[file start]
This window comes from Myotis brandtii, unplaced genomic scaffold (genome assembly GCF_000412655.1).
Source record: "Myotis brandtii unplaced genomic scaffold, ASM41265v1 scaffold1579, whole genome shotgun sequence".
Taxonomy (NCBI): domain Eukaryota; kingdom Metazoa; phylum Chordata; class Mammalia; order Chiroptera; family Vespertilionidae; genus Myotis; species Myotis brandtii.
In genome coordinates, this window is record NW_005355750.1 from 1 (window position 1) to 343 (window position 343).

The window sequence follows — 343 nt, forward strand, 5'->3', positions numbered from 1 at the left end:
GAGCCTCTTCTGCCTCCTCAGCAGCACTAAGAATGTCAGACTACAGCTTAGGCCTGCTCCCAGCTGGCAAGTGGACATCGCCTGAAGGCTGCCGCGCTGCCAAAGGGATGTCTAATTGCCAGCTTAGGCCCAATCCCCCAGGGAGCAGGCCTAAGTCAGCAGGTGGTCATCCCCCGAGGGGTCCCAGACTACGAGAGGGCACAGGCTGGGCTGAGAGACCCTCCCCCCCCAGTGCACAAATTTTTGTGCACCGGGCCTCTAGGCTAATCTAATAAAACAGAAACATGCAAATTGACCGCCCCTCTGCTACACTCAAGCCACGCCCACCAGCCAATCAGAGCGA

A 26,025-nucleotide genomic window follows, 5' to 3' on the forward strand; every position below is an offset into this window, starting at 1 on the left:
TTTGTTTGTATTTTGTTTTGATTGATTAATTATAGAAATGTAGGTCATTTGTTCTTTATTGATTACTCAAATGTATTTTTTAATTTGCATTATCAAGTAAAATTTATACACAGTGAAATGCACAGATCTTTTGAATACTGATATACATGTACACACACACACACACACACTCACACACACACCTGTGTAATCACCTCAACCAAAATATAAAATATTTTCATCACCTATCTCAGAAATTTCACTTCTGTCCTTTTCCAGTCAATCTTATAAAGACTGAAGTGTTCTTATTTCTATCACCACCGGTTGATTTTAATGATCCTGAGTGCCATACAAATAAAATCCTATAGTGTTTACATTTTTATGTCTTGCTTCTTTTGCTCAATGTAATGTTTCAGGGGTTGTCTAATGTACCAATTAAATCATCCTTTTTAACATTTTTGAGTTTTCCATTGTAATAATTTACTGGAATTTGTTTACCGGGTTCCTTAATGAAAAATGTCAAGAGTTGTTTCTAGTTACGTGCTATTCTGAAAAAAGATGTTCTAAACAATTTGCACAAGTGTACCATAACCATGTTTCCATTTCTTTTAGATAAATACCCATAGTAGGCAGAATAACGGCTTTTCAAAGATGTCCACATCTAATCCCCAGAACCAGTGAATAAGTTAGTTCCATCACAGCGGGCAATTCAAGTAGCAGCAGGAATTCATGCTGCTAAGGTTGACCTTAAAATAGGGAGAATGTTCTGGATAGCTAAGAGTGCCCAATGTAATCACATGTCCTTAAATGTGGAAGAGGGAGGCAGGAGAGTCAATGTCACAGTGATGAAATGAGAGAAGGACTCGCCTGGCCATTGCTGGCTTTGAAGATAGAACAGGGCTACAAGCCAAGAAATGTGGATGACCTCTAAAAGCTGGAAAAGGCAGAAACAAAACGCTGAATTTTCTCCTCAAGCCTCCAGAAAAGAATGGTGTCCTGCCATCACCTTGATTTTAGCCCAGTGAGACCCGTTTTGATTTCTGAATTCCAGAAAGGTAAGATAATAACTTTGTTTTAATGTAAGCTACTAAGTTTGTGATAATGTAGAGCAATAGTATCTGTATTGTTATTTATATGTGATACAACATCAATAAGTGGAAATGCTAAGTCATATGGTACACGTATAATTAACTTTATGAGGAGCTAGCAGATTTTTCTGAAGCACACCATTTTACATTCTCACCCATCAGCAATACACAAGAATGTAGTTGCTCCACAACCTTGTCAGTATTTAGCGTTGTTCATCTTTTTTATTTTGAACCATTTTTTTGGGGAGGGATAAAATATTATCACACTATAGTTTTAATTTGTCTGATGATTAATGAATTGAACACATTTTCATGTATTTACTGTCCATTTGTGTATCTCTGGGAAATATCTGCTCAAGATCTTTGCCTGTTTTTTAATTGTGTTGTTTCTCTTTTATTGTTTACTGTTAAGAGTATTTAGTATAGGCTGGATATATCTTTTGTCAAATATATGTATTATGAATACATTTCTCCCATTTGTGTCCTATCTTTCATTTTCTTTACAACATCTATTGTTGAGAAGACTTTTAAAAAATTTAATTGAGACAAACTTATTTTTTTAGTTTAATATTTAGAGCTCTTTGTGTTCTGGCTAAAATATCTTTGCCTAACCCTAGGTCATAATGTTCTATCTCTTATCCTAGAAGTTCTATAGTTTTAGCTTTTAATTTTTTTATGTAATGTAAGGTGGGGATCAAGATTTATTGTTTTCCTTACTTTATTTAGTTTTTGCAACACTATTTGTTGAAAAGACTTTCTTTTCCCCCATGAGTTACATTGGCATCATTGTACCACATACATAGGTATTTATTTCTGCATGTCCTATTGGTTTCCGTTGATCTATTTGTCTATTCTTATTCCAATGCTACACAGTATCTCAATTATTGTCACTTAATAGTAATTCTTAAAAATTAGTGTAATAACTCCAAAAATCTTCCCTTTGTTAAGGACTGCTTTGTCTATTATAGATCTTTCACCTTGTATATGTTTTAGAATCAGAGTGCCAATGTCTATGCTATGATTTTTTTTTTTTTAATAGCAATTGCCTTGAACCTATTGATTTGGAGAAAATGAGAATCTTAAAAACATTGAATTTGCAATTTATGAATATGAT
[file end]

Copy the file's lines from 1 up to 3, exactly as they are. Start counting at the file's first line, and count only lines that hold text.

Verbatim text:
This window comes from Myotis brandtii, unplaced genomic scaffold (genome assembly GCF_000412655.1).
Source record: "Myotis brandtii unplaced genomic scaffold, ASM41265v1 scaffold1579, whole genome shotgun sequence".
Taxonomy (NCBI): domain Eukaryota; kingdom Metazoa; phylum Chordata; class Mammalia; order Chiroptera; family Vespertilionidae; genus Myotis; species Myotis brandtii.